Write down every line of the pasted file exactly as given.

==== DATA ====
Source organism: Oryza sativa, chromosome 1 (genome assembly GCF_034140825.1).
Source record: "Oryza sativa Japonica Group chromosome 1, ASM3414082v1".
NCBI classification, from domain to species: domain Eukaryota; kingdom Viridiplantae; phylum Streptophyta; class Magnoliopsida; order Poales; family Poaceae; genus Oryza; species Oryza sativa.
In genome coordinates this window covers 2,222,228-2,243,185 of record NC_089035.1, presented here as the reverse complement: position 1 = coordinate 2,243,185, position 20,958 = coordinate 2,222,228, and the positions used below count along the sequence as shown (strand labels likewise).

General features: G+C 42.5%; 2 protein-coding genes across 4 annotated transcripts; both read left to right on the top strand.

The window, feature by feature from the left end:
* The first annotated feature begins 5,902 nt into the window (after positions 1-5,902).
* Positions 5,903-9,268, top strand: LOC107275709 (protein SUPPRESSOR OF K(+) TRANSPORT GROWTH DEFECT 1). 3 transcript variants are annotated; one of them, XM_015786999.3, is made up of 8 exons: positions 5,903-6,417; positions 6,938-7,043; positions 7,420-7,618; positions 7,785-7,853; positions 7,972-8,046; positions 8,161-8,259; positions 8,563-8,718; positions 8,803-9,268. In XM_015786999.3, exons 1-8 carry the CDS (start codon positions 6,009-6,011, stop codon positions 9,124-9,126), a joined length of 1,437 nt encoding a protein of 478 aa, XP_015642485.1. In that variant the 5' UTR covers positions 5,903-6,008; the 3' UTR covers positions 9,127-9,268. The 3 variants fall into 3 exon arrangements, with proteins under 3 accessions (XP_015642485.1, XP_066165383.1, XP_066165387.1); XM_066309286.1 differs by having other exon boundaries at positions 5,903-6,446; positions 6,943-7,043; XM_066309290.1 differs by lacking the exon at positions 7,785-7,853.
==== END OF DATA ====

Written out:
Source organism: Oryza sativa, chromosome 1 (genome assembly GCF_034140825.1).
Source record: "Oryza sativa Japonica Group chromosome 1, ASM3414082v1".
NCBI classification, from domain to species: domain Eukaryota; kingdom Viridiplantae; phylum Streptophyta; class Magnoliopsida; order Poales; family Poaceae; genus Oryza; species Oryza sativa.
In genome coordinates this window covers 2,222,228-2,243,185 of record NC_089035.1, presented here as the reverse complement: position 1 = coordinate 2,243,185, position 20,958 = coordinate 2,222,228, and the positions used below count along the sequence as shown (strand labels likewise).

General features: G+C 42.5%; 2 protein-coding genes across 4 annotated transcripts; both read left to right on the top strand.

The window, feature by feature from the left end:
* The first annotated feature begins 5,902 nt into the window (after positions 1-5,902).
* Positions 5,903-9,268, top strand: LOC107275709 (protein SUPPRESSOR OF K(+) TRANSPORT GROWTH DEFECT 1). 3 transcript variants are annotated; one of them, XM_015786999.3, is made up of 8 exons: positions 5,903-6,417; positions 6,938-7,043; positions 7,420-7,618; positions 7,785-7,853; positions 7,972-8,046; positions 8,161-8,259; positions 8,563-8,718; positions 8,803-9,268. In XM_015786999.3, exons 1-8 carry the CDS (start codon positions 6,009-6,011, stop codon positions 9,124-9,126), a joined length of 1,437 nt encoding a protein of 478 aa, XP_015642485.1. In that variant the 5' UTR covers positions 5,903-6,008; the 3' UTR covers positions 9,127-9,268. The 3 variants fall into 3 exon arrangements, with proteins under 3 accessions (XP_015642485.1, XP_066165383.1, XP_066165387.1); XM_066309286.1 differs by having other exon boundaries at positions 5,903-6,446; positions 6,943-7,043; XM_066309290.1 differs by lacking the exon at positions 7,785-7,853.